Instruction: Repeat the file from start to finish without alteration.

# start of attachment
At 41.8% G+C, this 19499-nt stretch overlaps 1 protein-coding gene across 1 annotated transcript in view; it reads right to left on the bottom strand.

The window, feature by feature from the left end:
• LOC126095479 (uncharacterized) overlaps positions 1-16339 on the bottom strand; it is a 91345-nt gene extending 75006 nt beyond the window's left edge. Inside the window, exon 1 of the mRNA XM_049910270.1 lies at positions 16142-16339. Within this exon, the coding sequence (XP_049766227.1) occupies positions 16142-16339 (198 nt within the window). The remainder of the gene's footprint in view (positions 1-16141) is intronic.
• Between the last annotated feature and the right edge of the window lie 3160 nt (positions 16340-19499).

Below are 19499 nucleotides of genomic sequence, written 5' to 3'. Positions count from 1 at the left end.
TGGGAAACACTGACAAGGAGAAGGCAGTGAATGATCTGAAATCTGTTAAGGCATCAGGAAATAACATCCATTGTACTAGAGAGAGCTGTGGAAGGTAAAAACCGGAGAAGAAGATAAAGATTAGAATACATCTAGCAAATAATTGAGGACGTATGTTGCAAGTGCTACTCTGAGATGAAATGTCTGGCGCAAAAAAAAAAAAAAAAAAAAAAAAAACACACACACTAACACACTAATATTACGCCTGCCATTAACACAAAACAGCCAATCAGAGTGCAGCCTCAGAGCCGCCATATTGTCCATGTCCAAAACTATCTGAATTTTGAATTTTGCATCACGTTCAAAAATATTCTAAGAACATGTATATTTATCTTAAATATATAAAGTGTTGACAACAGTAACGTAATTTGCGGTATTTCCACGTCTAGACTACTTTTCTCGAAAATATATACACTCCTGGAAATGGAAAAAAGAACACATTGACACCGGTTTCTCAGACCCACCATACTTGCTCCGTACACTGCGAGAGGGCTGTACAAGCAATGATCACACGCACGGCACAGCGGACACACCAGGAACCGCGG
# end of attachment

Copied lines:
At 41.8% G+C, this 19499-nt stretch overlaps 1 protein-coding gene across 1 annotated transcript in view; it reads right to left on the bottom strand.

The window, feature by feature from the left end:
• LOC126095479 (uncharacterized) overlaps positions 1-16339 on the bottom strand; it is a 91345-nt gene extending 75006 nt beyond the window's left edge. Inside the window, exon 1 of the mRNA XM_049910270.1 lies at positions 16142-16339. Within this exon, the coding sequence (XP_049766227.1) occupies positions 16142-16339 (198 nt within the window). The remainder of the gene's footprint in view (positions 1-16141) is intronic.
• Between the last annotated feature and the right edge of the window lie 3160 nt (positions 16340-19499).

Below are 19499 nucleotides of genomic sequence, written 5' to 3'. Positions count from 1 at the left end.
TGGGAAACACTGACAAGGAGAAGGCAGTGAATGATCTGAAATCTGTTAAGGCATCAGGAAATAACATCCATTGTACTAGAGAGAGCTGTGGAAGGTAAAAACCGGAGAAGAAGATAAAGATTAGAATACATCTAGCAAATAATTGAGGACGTATGTTGCAAGTGCTACTCTGAGATGAAATGTCTGGCGCAAAAAAAAAAAAAAAAAAAAAAAAAACACACACACTAACACACTAATATTACGCCTGCCATTAACACAAAACAGCCAATCAGAGTGCAGCCTCAGAGCCGCCATATTGTCCATGTCCAAAACTATCTGAATTTTGAATTTTGCATCACGTTCAAAAATATTCTAAGAACATGTATATTTATCTTAAATATATAAAGTGTTGACAACAGTAACGTAATTTGCGGTATTTCCACGTCTAGACTACTTTTCTCGAAAATATATACACTCCTGGAAATGGAAAAAAGAACACATTGACACCGGTTTCTCAGACCCACCATACTTGCTCCGTACACTGCGAGAGGGCTGTACAAGCAATGATCACACGCACGGCACAGCGGACACACCAGGAACCGCGG